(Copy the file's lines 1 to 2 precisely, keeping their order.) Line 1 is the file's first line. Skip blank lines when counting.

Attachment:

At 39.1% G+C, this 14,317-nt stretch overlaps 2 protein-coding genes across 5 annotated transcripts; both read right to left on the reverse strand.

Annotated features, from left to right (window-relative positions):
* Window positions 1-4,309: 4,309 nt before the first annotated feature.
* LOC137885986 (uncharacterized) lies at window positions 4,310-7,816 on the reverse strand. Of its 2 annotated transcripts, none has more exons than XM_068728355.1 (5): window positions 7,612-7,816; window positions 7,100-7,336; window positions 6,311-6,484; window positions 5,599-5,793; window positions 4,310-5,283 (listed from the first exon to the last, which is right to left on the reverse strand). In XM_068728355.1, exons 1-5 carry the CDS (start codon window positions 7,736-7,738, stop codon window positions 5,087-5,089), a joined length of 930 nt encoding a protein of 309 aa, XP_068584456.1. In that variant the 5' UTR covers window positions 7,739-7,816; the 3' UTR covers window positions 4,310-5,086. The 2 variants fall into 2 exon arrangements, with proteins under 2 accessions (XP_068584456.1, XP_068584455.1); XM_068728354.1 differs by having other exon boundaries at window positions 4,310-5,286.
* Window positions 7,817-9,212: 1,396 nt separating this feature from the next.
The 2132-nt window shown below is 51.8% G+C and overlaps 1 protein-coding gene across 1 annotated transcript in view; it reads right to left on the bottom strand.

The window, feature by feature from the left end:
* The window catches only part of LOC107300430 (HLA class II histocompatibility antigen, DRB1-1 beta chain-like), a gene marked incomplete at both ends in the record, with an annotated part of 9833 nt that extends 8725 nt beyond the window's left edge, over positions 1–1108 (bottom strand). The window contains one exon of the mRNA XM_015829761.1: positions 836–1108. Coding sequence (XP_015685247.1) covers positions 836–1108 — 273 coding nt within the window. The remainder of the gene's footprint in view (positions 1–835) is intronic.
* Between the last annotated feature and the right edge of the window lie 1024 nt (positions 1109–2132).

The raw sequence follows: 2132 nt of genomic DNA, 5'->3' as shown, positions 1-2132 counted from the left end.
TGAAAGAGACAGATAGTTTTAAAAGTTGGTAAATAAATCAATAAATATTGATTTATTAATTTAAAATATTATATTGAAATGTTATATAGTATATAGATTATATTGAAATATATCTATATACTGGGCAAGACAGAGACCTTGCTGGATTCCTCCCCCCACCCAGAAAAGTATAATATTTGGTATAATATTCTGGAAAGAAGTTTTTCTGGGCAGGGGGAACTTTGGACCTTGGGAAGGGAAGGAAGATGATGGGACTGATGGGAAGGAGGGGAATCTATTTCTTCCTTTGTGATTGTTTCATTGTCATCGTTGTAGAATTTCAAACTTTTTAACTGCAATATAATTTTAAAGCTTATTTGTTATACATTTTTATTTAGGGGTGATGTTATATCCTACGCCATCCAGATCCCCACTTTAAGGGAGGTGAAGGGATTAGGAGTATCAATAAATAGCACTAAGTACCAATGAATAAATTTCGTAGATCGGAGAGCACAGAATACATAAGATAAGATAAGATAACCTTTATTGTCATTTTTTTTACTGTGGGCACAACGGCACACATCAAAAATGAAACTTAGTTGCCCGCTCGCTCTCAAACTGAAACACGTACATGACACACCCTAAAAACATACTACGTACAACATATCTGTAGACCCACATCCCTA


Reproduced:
At 39.1% G+C, this 14,317-nt stretch overlaps 2 protein-coding genes across 5 annotated transcripts; both read right to left on the reverse strand.

Annotated features, from left to right (window-relative positions):